By this time the town had begun to experience a decrease in size and population, with the relocation of Harmon Henkle, an early lodge officer, his family and several business associates, to the new railroad town of Keota, Iowa, nine miles directly south, in January of 1872.  Farmers Lodge member Jerome Palmer built Henkle's new general store in Keota.  Henkle, Palmer and several of their Hinkletown associates helped organize a new Masonic lodge in Keota, Adelphi Lodge # 353.  Hinkletown rebounded for a short period, until another railroad town of Kinross, four miles south, was established in 1879. 

Edwin H. Dixon and James A. Miller, both Civil War veterans, and lodge members opened a store on the north side of the Main street, (above left), and C.F. Lytle operated the store and Post Office on the south side of the street. 

In 1901, the Farmers Lodge #168 petitioned the Grand Lodge of Iowa to be able to move to Kinross, the new center of population, after several of the lodge members and businessmen of Hinkletown physically relocated their businesses and homes to Kinross.

Our lodge was able to grow again at Kinross, and for many years met in the 2nd floor of the 2-story brick block downtown. 

Above: 1864 Officers and Members of Farmers Lodge # 168

Above: 1866 Officers and Members of Farmers Lodge # 168

Above: 1868 Officers and Members of Farmers Lodge # 168

Below: The Schools at Hinkletown that educated our lodge members for the future.

The second Hickory Ridge Schoolhouse at Hinkletown was built about 1874. This photo was taken approximately 1899 - 1901.  The first school was a log cabin built by early settlers in the summer of 1849 and was documented by Jeremiah M. Suiter and brother Mordecai Suiter, settlers of 1846.  The first school was called Hickory Grove, and was built on a hill just west of Hinkletown.  Mordecai Suiter was a member of Farmers Lodge # 168.  Several students who attended this school became members of our lodge.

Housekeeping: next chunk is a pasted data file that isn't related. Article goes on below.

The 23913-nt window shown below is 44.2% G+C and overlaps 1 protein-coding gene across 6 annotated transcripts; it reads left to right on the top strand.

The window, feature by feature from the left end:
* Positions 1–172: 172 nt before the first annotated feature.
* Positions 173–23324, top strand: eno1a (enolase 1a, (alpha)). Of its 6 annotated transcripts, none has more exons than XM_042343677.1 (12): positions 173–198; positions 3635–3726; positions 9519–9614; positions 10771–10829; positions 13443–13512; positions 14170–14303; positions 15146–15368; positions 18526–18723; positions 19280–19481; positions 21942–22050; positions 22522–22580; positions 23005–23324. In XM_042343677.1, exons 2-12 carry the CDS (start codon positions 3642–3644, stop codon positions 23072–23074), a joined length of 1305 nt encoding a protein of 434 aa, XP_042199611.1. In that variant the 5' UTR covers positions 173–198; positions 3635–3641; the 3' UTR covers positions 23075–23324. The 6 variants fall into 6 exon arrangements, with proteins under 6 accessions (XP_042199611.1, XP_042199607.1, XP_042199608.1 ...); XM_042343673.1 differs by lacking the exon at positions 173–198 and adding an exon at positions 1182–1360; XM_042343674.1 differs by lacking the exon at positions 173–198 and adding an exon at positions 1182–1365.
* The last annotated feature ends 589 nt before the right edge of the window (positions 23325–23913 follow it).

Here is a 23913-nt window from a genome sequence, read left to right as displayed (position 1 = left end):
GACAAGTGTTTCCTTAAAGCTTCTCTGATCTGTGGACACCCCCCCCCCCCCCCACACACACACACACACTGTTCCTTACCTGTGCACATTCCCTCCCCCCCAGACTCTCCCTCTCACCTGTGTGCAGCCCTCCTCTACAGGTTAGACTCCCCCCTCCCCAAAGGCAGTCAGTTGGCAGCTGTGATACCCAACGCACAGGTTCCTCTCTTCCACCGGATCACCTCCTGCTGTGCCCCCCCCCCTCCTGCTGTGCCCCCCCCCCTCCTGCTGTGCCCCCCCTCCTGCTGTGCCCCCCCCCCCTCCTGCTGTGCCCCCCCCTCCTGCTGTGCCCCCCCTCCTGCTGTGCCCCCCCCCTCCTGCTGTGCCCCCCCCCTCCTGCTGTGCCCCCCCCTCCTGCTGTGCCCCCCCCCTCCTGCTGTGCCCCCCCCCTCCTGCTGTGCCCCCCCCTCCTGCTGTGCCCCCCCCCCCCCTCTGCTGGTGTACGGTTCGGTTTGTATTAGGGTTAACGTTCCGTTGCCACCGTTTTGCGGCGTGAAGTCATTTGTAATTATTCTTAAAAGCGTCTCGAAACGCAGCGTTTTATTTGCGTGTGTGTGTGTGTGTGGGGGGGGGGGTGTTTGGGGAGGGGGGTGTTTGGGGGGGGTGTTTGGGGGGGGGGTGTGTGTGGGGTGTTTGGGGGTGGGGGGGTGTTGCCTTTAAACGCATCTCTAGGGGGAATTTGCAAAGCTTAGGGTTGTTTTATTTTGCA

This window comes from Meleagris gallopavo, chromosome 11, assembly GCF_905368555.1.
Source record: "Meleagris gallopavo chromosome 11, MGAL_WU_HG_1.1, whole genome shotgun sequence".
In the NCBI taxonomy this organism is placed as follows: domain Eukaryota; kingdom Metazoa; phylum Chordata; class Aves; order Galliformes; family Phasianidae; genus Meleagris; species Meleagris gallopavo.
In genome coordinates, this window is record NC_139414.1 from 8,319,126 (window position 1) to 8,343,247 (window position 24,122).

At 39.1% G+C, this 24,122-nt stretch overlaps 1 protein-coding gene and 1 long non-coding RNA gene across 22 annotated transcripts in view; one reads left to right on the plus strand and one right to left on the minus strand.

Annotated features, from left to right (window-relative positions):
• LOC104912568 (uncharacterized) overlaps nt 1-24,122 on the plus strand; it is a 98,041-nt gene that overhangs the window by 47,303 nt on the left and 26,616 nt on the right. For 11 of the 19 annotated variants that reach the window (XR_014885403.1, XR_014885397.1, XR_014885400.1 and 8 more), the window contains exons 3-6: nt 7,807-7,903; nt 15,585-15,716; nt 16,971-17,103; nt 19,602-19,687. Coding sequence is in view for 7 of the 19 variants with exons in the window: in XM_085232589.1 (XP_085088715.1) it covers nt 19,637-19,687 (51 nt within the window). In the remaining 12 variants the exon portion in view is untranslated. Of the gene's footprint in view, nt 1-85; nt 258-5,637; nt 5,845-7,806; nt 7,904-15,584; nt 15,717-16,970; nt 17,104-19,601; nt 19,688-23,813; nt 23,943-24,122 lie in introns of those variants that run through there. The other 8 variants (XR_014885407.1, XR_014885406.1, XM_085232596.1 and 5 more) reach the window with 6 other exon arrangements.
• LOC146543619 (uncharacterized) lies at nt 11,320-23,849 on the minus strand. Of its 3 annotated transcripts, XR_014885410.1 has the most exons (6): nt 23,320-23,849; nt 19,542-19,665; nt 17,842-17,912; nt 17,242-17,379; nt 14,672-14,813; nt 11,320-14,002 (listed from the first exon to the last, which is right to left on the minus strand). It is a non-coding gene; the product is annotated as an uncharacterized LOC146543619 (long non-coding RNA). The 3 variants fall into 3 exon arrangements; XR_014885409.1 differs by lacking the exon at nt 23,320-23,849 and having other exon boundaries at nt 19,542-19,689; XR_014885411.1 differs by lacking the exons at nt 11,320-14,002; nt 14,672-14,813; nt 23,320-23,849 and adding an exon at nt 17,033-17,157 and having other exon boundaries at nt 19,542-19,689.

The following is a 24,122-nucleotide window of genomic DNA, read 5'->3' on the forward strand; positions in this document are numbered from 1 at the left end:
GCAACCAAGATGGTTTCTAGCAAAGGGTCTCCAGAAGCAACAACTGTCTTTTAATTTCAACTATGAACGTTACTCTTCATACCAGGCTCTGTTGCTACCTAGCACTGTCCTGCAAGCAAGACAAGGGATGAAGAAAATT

The third Hickory Ridge Schoolhouse at Hinkletown was built in 1906.  This photo was taken on July 4, 1907.  Teacher - Nellie Kernan, Photographer - V. L. Berryhill.  Our current W.M. of Farmers Lodge # 168 attended this school, and he was nearly taken up by a tornado there in 1937.  He was headed out the front door to the outhouse when the funnel came across the field toward the school. A school mate chased Don down the road and pulled him into the road ditch just in time.

Harmon Henkle of Hinkletown, Treasurer of Farmers Lodge # 168 for several years, Charter member of Adelphi Lodge # 353, Keota, Iowa.  Started first general store and bank at Keota, Iowa.


Farmers Lodge # 168 to be        featured in the upcoming:

 Video Documentary

Currently in Production:

"Rediscovering Hinkletown"

A Prairie Ghost Town

Scheduled for Release 2010

If you have photographs or stories to share,





Portrait of Harmon Henkle at left:  From A Genealogical and Biographical History of Keokuk County Iowa, Chicago and New York, The Lewis Publishing Company, 1903


Our Farmers Lodge members who were Civil War heroes and veterans are being reenacted by the 24th Iowa Infantry,
1st Wisconsin Cavalry, and Red Cedar Regulators.

Copyright 2007 -, Farmers Lodge # 168, English Valleys History Center, North English, IA,  and Historic Photo Archives, Klemme, Iowa

Video Documentary "Rediscovering Hinkletown" Planned for Release 2010

Farmers Lodge Current Events

Masonic Adventure

Member List 1863 - 1963

Hinkletown Home Page

Masonic Adventure:  Seeking Our Masonic Treasures, Groundhog Day 2008

Earliest Published Account of a Hinkletown Settler and Farmers Lodge Member- 1847
(Music Alert- Hinkletown Bluegrass)